EU Agrees as Spain Reimposes Restrictions on Romanian Workers
One sign of the crisis in the European Union is a spate of temporary permits. A few months back it was acquiescence to France's sealing its border with Italy to prevent an influx of refugees primarily from Tunisia. When Denmark stepped up border policing, the EU chose to look the other way.
Now the European Union has given Spain dispensation to restrict the number of Romanian workers looking for jobs in Spain.
Quietly Romanians have become the largest immigrant group in Spain and 800,000 Romanians are living there. Many came during the building boom that has recently gone sour .
Spanish unemployment is at 20% and youth unemployment is at a staggering 50%.
Before the current crisis, Spain's Socialist government was very welcoming to immigrants in general and even fast tracked illegal immigrants to citizenship.
The opposition Popular Party was more selective and favored immigration from Latin America. In contrast, it favored an "assimilation contract" for Third World immigrants particularly those from Muslim countries.
Spain's liberal policy once attracted criticism from other EU leaders such as French President Nicolas Sarkozy, who regarded Spain as a conduit to citizenship in the European Union.
The EU is built on the principle of the free movement of labor between EU countries. That makes economic sense in good times, but in bad times is detrimental to the country accepting the foreign workers.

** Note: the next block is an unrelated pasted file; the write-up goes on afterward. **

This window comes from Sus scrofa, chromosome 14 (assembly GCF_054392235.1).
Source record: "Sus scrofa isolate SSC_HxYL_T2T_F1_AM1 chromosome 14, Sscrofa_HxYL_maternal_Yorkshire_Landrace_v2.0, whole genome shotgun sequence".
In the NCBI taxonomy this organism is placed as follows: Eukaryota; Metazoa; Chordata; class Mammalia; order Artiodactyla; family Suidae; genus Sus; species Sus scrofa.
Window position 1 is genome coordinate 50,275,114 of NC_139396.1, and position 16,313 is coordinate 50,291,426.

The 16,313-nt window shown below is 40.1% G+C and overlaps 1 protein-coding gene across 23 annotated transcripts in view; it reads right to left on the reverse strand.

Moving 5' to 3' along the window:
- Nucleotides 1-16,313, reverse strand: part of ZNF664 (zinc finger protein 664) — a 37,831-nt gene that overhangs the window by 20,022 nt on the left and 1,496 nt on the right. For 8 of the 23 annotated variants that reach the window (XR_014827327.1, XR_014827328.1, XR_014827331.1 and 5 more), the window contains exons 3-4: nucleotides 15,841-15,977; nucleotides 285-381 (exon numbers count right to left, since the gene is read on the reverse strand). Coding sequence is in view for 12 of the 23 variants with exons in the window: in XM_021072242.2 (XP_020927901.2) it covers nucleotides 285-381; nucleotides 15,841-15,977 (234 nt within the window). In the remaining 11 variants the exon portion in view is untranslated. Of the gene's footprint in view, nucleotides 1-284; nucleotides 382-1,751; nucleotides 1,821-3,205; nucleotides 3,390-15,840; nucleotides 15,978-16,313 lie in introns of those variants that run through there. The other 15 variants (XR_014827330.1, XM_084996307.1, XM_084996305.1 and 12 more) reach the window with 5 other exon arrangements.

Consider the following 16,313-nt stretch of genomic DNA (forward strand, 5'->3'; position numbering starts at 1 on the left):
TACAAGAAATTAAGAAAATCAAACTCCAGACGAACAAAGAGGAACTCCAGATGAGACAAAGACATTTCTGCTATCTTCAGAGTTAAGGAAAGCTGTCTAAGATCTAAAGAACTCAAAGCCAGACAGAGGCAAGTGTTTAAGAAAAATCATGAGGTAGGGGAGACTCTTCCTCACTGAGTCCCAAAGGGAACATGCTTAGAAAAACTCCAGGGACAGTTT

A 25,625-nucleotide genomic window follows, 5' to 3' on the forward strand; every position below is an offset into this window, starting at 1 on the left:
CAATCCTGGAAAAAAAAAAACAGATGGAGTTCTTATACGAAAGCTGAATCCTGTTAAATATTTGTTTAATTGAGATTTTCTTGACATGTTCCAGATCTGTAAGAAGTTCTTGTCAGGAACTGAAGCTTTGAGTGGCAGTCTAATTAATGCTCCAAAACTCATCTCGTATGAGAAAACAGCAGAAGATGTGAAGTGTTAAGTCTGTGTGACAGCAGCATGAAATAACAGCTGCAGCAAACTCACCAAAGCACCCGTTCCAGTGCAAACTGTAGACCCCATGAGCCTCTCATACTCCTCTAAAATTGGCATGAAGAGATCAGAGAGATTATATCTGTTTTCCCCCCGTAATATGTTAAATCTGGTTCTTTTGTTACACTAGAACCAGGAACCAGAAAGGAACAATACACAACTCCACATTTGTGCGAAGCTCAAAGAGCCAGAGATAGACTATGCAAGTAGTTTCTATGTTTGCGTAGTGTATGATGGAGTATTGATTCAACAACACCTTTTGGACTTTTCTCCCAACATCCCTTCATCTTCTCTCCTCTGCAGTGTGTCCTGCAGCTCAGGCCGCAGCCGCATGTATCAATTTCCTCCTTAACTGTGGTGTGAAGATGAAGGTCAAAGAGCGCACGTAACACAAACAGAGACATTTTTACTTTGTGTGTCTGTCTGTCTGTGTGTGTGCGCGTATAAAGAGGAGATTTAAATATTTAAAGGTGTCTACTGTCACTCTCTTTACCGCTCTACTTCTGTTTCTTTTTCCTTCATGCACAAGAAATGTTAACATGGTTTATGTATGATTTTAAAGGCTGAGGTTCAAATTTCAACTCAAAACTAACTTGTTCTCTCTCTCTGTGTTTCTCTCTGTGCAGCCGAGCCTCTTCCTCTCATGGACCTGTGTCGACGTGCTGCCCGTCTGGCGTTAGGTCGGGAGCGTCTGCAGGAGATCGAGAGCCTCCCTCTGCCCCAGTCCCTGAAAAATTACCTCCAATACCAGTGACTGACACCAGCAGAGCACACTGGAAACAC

Eastern European countries who recently joined the EU were subject to a seven-year moratorium that allowed the more veteran EU members to restrict immigration. As Romania entered the EU in 2007, one can apply these restrictions until 2014; the same applies to Bulgaria.
What is unique is that Spain had already lifted such restrictions early, in 2009. Now it is being forced to reimpose them. Laszlo Andor, the EU's Social Affairs Commissioner, expressed his hope that "this move will be limited in time as much as possible and an overall positive attitude towards free movement in Europe will continue to prevail."
The situation is different from that of Britain where East Europeans, particularly the Poles, have found jobs that native Britons would not take or were unqualified for.
Thirty percent of the Romanians living in Spain are unemployed as compared with 11% before the bad economic times. However, once admitted they are eligible for unemployment benefits on the same scale as Spanish unemployed.